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I have 10 models analysing pupal developmental rates (DR) and developmental times (DT) depending on a number of factors:

m1 <- lm(DR ~ population+sex+temperature+weight+population*temperature)
m2 <- lm(DR ~ population+sex+population*sex)
m3 <- lm(DR ~ population+sex+temperature+population*temperature)
m4 <- gls(DR ~ population+sex, ...)
m5 <- lm(DR ~ population+sex+temperature+weight+population*temperature)
m6 <- glm(DT ~ sex+temperature+weight, gamma)

... and so on

The models refer to datasets of two different species, two different years and different phases of pupal development.

One of the reviewers asked for control of the experiment-wide false discovery rate, which is not so common in the field of ecology. In many of the examples from genetics and medical studies one testing results in only one p-value, which is then adjusted using the FDR procedures. How does it work in my case? Extracting p-values of only, say, the population variable and use them? And then the same separately for sex and so on? Or use all the p-values from each of the models as one vector?

If so, what shall I do in cases when the factor has already been excluded from the final model – skip them and use only the ones left? Add them back to the model?

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2 Answers 2

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@Dian breathe easy, it's pretty much not too difficult. So let's work from familiar territory to false discovery rate (FDR).

First, I see that you have a bunch of outcomes, with a varying number of predictors. Someone who is more familiar with multivariate regression (i.e. multiple dependent variables, assuming possible correlations between errors of different models) will have to speak to whether your modeling approach is the best one. Let's take it as given.

Each of your models will produce some number of $p$-values (incidentally I am an epidemiologist, and have absolutely no idea what you mean about "only one $p$-value." If that were true, it would change the nature of my work and that of my colleagues considerably. :). You could go ahead and test your hypotheses about individual effects separately using these $p$-values.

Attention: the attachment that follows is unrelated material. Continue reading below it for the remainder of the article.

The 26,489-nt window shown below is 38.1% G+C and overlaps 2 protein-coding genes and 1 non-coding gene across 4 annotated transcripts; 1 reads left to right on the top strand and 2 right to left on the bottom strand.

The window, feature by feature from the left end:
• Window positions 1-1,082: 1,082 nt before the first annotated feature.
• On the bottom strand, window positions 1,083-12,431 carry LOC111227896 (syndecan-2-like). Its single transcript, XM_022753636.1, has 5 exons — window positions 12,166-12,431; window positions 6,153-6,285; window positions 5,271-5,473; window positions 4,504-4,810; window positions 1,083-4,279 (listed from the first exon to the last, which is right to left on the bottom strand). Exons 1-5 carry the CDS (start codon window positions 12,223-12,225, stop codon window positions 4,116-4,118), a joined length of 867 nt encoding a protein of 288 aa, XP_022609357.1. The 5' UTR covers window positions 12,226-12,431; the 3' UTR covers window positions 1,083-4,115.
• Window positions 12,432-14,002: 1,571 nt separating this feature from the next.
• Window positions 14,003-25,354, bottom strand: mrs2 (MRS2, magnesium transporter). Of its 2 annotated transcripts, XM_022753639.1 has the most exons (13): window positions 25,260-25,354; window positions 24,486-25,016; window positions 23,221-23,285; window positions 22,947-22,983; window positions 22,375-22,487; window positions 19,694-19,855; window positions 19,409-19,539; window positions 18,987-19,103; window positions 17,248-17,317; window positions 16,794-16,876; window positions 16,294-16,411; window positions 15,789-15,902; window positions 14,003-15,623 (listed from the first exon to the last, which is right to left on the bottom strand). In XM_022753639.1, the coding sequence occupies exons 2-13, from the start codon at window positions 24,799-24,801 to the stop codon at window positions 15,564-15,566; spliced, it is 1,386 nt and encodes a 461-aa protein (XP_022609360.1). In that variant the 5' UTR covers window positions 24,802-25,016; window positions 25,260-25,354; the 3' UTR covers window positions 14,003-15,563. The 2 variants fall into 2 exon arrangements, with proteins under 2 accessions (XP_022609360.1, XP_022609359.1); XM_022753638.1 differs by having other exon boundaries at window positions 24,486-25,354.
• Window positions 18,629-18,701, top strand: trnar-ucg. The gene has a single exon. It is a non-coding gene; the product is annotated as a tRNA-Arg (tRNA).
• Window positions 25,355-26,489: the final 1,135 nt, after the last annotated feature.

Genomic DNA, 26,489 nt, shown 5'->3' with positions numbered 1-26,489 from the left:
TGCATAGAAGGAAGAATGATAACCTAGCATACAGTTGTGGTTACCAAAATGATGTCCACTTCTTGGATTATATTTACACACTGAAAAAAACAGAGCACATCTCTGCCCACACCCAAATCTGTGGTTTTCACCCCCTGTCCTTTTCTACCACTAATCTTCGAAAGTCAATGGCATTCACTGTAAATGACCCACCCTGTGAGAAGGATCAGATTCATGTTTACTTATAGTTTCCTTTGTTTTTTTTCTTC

Unfortunately, hypothesis testing is like the lottery (the more you play, the more your chance to "win"), so if you want to go into each hypothesis test assuming that the null hypothesis is true, then you are in trouble, because $\alpha$ (your willingness to make/probability of making a false rejection of a true null hypothesis) only applies to a single test.

You may have heard of "the Bonferroni correction/adjustment", where you try to solve this conundrum by multiplying your $p$-values by the total number of null hypotheses you are testing (let's call that number of tests $m$). You are effectively trying to redefine $\alpha$ as a family-wise error rate (FWER), or the probability of making at least one false rejection out of a family of tests, assuming all null hypotheses are true. Alternatively, and equivalently, you can think about the Bonferroni adjustment as dividing $\alpha$ by $m$ (or $\alpha/2$ by $m$ if you are performing two-tailed tests, which in all likelihood you are in a regression context). We get these two alternatives because basing a rejection decision on $p \le \frac{\alpha/2}{m}$ is equivalent to $mp \le \frac{\alpha}{2}$.

Of course, the Bonferroni technique is a blunt hammer. It positively hemorrhages statistical power. $\overset{_{\vee}}{\mathrm{S}}\mathrm{idák}$ got a smidge more statistical power, by altering the adjustment of the $p$-value to $1-(1-p)^{m}$. Holm improved upon both Bonferroni and $\overset{_{\vee}}{\mathrm{S}}\mathrm{idák}$ adjustments by creating a stepwise adjustment. The step-up procedure for the Bonferroni adjustemnt:

  1. Compute the exact $p$-value for each test.
  2. Order the $p$-values from smallest to largest.
  3. For the first test, adjust the $p$-value to be $pm$; and generally:

    For the i$^{\text{th}}$ test, adjust the $p$-value to be $p(m–(i–1))$.

  4. Using Holm’s method, for all tests following the first test for which we fail to reject H$_{0}$ we will also fail to reject the null hypothesis.

The Holm-$\overset{_{\vee}}{\mathrm{S}}\mathrm{idák}$ adjustment is similar, but you would adjust each $p$-value using $1-(1-p)^{m-(i-1)}$.